Warfighting Rapid Acquisition Program. The Warfighting Rapid Acquisition Program (WRAP) was established in 1996 to accelerate fielding of systems and technologies that emerge successfully from the Army’s Advanced Warfighting Experiments, Battle Labs, Advanced Technology Demonstrations, or Advanced Concept Technology Demonstrations. Candidates for the program are selected based on urgency of need, technical maturity, affordability, and effectiveness. In order to promote program stability, candidates receive Force XXI Initiatives funding for the first two years, which allows time to build them into the overall budget.
Last year, the Army selected 11 candidates, which were subsequently approved by Congress, for acquisition under the WRAP program. These candidates will provide new technologies and capabilities to the field much sooner in the following areas: digitized mortar fire control; light force replacement for field artillery lasing teams; new tracking technologies for supplies and equipment; digital command and control hardware; and additional evaluation for appliqué and the "Tactical Internet," our version of the commercial Internet.
Multi-year Contracting. The Army and McDonnell Douglas signed a multi-year agreement in August 1996 for the production of 232 AH-64 Longbow Apache helicopters over the next five years. The $1.9 billion contract will procure 50 more aircraft compared to five single year acquisitions. We now have multi-year contracts on 26 Acquisition Category (ACAT) I programs; 17 ACAT II programs, and 327 ACAT III programs. We appreciate the support we have received from Congress for multi-year contracting. This is one area where we truly are getting a bigger bang for the buck.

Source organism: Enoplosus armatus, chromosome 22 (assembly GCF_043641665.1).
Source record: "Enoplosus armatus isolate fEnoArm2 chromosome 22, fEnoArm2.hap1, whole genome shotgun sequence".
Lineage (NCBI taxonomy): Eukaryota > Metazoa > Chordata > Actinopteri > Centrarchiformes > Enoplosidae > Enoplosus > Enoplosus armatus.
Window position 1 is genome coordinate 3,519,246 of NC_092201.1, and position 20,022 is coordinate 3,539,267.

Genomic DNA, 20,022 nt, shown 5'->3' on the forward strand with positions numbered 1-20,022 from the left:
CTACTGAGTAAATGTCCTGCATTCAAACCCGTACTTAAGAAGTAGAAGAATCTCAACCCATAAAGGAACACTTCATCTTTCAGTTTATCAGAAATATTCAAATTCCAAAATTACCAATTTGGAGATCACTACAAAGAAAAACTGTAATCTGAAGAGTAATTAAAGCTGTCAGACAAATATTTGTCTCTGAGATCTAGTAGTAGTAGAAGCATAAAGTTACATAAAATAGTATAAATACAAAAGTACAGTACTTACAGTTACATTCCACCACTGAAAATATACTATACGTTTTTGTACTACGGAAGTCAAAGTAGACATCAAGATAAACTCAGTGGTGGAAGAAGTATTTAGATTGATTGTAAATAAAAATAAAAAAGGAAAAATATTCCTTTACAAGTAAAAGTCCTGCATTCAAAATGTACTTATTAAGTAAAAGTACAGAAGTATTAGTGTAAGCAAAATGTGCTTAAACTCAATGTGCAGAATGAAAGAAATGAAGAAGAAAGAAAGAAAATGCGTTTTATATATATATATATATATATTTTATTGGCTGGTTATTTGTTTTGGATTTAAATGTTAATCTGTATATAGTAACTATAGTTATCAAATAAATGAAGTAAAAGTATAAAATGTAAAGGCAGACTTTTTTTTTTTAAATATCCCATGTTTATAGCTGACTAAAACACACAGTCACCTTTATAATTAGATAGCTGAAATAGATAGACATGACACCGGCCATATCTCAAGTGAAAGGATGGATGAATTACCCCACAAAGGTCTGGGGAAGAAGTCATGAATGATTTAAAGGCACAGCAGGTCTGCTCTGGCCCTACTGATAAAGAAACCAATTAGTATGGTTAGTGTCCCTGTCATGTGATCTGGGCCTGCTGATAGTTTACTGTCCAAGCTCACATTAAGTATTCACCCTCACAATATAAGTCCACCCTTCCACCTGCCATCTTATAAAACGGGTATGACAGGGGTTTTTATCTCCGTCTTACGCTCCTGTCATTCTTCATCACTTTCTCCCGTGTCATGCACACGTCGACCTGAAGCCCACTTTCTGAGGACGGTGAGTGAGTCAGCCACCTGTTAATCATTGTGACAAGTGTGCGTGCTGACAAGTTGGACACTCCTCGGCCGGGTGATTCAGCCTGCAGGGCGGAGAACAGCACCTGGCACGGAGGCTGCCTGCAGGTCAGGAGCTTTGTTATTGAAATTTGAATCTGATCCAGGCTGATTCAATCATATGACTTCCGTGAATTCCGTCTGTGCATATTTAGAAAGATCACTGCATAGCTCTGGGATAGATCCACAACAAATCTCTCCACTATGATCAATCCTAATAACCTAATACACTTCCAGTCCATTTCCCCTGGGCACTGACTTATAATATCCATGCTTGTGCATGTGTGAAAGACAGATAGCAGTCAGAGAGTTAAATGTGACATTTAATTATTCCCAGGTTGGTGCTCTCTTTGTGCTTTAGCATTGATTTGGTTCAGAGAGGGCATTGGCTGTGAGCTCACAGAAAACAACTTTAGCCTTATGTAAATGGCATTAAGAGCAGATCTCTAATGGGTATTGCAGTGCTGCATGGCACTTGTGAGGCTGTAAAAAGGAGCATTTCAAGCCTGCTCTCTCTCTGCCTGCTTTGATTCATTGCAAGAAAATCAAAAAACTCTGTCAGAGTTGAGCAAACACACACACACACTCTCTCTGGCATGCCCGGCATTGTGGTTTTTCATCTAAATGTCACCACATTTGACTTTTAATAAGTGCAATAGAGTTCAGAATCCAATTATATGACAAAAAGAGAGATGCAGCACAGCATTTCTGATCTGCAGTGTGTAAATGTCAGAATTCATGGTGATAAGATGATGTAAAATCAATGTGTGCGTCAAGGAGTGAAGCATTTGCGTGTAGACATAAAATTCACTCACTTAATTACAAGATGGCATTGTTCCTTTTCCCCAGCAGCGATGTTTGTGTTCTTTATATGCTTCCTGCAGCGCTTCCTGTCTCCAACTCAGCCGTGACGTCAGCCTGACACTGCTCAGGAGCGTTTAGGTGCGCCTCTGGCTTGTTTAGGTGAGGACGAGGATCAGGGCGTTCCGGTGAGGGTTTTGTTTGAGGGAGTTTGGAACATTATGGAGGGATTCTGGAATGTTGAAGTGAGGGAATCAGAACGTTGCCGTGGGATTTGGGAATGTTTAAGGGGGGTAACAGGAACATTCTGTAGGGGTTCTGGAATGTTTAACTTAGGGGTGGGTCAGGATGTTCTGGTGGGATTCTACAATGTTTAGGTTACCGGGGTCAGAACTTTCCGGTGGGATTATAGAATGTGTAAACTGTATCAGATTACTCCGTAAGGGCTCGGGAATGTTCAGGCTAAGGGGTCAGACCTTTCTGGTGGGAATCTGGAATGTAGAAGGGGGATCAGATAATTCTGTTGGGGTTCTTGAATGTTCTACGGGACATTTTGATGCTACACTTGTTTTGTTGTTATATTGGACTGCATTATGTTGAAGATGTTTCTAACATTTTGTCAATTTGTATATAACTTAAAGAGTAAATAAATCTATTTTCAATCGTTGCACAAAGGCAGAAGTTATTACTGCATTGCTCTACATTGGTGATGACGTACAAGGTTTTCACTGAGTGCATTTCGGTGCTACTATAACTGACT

Value Engineering Program. The Value Engineering (VE) program incentivises both government and contractor workforces to suggest ways to improve products, processes, and production methods. The program continues to pay dividends. In FY97, the Army more than doubled its projected goal, saving more than $404 million. Cost saving recommendations submitted by contractors saved the Army and, ultimately, the taxpayer more than $23 million, while recommendations submitted by government personnel contributed to savings of more than $381 million. Let me list a few examples of our success with this program.
Sale and Exchange of Non-Excess Personal Property. DoD granted the Army a waiver to DoD policy until August 1, 1999, to allow sale as well as exchange of old or obsolete non-excess personal property. This allows the Army to receive value by applying the proceeds or exchange credit towards the acquisition of similar items. Under this program, the Army, through the Army Materiel Command’s Product Manager for the Firefinder Radar program, provided two existing AN/TPQ-36 mortar locating radars (valued originally at $1.3 million each) to Raytheon Systems. Raytheon intends to sell the radars to Sri Lanka. In return, the Army will receive two new Q36 antennas (currently valued at $2.8 million each) from Raytheon. The Product Manager will also receive a prototype capability for the Firefinder digitization effort which had been unfunded until FY99. The end result is a $3 million gain for America’s Army.